Book Review/Annotation of
In Defense of Food; An eater’s Manifesto
By Michael Pollan
I love this book! Michael Pollan has a home-run book again. In Pollan’s book, “The Omnivore’s Dilemma”, he exposed the many faces of the American food system and has dramatically influenced the whole foods revolution in America with his contagious phrase, Vote with Your Fork. “In Defense of Food” offers a new catch phrase that is bound to be just as effective as the last, Eat Food, Not Too Much, Mostly Plants. In a very concise and “to the point” style, Pollan questions the obsession Americans have with nutrition, and suggests that people return to a more simplistic approach to food and eating. He points out the fact that nutrition has become a sort of religion called “nutritionism”, and a constantly exploding industry has resulted in the need to study each and every individual chemical that can be discovered in food. Pollan closes the book with a concise, yet effective, socio-economic view of contemporary eating. The best way to annotate this book is to list some of my favorite quotes from this fantastically written book. *Note for people concerned about the “mostly plants” part of his mantra: Consider the fact that people who eat nutrient-dense animal foods eat much less of it than the average amount of nutrient-less animal foods most fast-food Americans eat and/or waste. “Mostly plants with nutrient-dense animal foods and traditional preparations” would be a better final phrase, but that wouldn’t be as catchy.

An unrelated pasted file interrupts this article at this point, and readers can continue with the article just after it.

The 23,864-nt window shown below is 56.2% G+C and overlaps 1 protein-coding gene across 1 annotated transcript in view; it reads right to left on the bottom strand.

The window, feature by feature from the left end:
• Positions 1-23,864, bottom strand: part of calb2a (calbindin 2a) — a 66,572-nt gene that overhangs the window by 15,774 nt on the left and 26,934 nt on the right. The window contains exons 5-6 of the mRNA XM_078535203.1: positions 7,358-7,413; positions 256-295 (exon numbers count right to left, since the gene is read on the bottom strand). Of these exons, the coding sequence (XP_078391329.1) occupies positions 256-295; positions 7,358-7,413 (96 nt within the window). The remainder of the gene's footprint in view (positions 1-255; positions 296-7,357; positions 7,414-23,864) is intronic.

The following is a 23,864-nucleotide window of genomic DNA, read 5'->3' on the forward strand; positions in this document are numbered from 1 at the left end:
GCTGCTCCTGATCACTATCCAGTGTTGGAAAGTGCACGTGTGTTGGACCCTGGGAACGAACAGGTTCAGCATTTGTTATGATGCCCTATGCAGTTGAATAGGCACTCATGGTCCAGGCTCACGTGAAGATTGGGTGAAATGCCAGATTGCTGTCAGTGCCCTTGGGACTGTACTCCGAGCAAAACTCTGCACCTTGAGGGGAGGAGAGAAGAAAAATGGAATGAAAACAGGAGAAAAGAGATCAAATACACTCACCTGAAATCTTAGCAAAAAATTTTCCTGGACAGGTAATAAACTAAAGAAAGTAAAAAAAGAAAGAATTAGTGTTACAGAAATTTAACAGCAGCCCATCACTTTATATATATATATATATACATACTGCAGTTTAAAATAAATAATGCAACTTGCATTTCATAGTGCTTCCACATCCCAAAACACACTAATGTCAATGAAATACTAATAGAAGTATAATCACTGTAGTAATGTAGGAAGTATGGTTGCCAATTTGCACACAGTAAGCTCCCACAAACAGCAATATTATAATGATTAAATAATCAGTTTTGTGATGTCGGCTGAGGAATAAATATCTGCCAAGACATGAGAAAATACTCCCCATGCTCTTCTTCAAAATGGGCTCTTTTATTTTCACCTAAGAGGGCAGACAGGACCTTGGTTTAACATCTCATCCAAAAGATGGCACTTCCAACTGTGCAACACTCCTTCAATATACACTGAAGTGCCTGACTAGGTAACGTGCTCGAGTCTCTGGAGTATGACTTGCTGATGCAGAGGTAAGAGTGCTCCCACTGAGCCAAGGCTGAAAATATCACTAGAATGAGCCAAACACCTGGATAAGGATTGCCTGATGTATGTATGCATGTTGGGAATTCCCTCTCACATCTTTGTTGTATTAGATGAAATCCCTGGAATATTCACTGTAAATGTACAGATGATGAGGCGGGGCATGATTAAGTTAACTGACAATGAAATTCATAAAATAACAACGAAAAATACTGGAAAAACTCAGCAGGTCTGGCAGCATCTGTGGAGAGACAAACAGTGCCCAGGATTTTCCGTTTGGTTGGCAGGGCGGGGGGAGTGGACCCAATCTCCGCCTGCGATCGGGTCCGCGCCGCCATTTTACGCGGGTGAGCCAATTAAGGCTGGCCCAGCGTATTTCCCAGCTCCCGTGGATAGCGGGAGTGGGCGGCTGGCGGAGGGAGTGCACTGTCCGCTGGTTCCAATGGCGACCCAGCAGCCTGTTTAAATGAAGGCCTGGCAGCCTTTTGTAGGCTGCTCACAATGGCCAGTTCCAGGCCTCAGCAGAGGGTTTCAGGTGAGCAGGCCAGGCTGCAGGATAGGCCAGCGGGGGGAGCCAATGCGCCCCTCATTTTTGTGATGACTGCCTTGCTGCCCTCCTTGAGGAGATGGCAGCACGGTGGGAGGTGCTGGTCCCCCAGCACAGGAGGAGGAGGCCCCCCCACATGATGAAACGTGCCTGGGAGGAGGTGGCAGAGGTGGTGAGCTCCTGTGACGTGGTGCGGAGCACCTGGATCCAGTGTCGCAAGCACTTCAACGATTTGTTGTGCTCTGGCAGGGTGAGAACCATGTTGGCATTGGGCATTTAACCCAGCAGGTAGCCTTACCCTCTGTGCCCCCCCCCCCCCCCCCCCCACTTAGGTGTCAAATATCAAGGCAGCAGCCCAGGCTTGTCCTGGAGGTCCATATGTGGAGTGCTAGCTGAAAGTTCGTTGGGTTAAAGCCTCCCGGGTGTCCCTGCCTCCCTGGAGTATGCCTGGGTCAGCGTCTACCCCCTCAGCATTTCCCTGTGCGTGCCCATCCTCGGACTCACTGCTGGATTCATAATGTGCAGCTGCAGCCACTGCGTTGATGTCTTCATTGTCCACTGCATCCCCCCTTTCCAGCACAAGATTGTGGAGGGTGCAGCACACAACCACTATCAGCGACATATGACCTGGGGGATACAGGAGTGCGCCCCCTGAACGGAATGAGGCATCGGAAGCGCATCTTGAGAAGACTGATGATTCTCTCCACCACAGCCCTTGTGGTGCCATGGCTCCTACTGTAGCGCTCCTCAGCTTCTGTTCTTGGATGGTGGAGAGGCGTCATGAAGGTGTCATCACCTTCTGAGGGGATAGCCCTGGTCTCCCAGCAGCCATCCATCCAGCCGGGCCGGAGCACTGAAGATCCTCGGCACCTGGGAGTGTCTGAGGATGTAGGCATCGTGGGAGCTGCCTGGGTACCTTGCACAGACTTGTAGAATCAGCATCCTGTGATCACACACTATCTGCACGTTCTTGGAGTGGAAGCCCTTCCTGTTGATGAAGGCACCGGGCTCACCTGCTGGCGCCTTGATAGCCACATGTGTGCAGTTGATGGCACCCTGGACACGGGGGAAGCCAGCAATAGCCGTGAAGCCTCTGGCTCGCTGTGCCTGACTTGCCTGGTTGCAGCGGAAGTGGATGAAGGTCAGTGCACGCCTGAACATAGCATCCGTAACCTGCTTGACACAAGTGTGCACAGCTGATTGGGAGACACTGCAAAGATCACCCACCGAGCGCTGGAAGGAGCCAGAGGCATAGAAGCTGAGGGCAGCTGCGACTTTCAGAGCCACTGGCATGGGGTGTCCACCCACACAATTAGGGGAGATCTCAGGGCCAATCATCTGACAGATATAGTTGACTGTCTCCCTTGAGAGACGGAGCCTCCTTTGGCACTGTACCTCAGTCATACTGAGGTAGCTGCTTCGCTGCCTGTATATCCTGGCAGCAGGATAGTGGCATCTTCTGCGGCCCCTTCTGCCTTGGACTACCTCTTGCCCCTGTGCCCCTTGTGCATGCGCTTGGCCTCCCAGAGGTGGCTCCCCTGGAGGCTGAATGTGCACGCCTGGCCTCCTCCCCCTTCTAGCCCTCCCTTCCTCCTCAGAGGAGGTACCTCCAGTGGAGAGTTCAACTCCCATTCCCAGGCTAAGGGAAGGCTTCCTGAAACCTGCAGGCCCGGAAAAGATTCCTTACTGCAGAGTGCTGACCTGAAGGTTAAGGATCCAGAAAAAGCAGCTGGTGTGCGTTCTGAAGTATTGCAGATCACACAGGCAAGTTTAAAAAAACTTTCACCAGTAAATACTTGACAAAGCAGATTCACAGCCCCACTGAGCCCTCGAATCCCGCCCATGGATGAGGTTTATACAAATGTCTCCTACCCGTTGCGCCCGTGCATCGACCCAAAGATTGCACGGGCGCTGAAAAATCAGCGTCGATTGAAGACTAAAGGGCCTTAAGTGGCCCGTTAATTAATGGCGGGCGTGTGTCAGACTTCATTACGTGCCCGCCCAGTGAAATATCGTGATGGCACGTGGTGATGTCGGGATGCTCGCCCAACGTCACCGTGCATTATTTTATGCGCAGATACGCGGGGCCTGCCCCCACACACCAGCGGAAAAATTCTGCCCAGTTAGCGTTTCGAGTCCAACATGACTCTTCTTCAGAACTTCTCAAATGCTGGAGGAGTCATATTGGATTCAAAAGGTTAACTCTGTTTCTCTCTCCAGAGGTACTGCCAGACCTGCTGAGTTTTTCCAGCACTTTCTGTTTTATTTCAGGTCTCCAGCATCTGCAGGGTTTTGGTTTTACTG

“(The age of Nutritionism has come)…which implies the need for a priesthood. For to enter a world where your dietary salvation depends on unseen nutrients, you need plenty of expert help.”
This brings us to another unexamined assumption of nutritionism: that the point of eating is to maintain and promote bodily health…(this) is not shared by all cultures and, further, the experience of these other cultures suggests that, paradoxically, regarding food as being about things other than bodily health – like pleasure, say, or sociality or identity—makes people no less healthy; indeed, there’s some reason to believe it may make them more healthy…So there is at least a question as to whether the ideology of nutritionism is actually any good for you.